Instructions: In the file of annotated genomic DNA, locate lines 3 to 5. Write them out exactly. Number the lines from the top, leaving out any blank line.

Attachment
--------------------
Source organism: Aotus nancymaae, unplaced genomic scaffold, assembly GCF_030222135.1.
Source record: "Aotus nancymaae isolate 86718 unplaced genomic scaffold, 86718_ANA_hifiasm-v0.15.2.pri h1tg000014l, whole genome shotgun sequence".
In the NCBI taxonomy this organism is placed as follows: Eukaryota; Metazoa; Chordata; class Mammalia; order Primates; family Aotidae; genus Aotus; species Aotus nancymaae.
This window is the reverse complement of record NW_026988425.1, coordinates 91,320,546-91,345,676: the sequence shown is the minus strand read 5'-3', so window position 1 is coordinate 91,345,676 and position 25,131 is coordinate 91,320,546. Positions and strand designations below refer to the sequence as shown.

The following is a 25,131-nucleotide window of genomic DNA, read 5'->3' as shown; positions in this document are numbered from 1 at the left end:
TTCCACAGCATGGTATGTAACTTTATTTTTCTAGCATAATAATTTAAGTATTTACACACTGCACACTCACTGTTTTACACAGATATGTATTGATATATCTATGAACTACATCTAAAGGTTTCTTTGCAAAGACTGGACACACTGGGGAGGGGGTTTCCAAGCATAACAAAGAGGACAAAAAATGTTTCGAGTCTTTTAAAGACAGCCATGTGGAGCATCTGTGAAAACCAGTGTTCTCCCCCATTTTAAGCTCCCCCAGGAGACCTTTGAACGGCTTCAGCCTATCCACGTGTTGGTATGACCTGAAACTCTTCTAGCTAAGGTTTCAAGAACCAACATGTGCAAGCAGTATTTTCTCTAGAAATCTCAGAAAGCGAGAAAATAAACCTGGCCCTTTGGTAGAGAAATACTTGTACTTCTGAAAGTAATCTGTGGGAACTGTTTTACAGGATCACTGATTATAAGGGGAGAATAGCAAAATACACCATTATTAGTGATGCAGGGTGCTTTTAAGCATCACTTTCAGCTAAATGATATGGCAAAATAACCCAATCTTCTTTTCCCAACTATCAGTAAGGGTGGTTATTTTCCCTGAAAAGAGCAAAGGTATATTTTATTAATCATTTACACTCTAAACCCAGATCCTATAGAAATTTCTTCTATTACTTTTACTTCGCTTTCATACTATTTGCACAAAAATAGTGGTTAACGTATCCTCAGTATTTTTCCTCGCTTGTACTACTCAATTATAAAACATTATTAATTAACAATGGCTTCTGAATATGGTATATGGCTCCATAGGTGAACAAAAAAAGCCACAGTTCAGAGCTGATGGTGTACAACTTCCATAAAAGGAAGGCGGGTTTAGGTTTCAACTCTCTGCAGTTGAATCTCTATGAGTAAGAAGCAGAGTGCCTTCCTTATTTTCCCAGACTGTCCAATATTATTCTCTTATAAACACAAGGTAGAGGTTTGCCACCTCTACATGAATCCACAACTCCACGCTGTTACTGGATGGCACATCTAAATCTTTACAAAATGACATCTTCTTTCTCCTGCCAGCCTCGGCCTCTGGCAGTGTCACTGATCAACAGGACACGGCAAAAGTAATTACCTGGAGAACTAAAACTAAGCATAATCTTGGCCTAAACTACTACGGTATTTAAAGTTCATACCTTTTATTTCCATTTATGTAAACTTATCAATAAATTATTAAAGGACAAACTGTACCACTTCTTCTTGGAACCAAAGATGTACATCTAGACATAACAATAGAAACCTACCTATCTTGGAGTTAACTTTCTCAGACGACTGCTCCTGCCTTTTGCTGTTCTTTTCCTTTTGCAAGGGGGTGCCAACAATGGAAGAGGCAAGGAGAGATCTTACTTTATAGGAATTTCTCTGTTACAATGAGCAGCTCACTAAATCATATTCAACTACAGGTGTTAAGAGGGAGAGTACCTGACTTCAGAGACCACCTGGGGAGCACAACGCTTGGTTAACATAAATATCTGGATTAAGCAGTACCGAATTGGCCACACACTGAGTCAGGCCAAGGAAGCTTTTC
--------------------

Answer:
In the NCBI taxonomy this organism is placed as follows: Eukaryota; Metazoa; Chordata; class Mammalia; order Primates; family Aotidae; genus Aotus; species Aotus nancymaae.
This window is the reverse complement of record NW_026988425.1, coordinates 91,320,546-91,345,676: the sequence shown is the minus strand read 5'-3', so window position 1 is coordinate 91,345,676 and position 25,131 is coordinate 91,320,546. Positions and strand designations below refer to the sequence as shown.

The following is a 25,131-nucleotide window of genomic DNA, read 5'->3' as shown; positions in this document are numbered from 1 at the left end: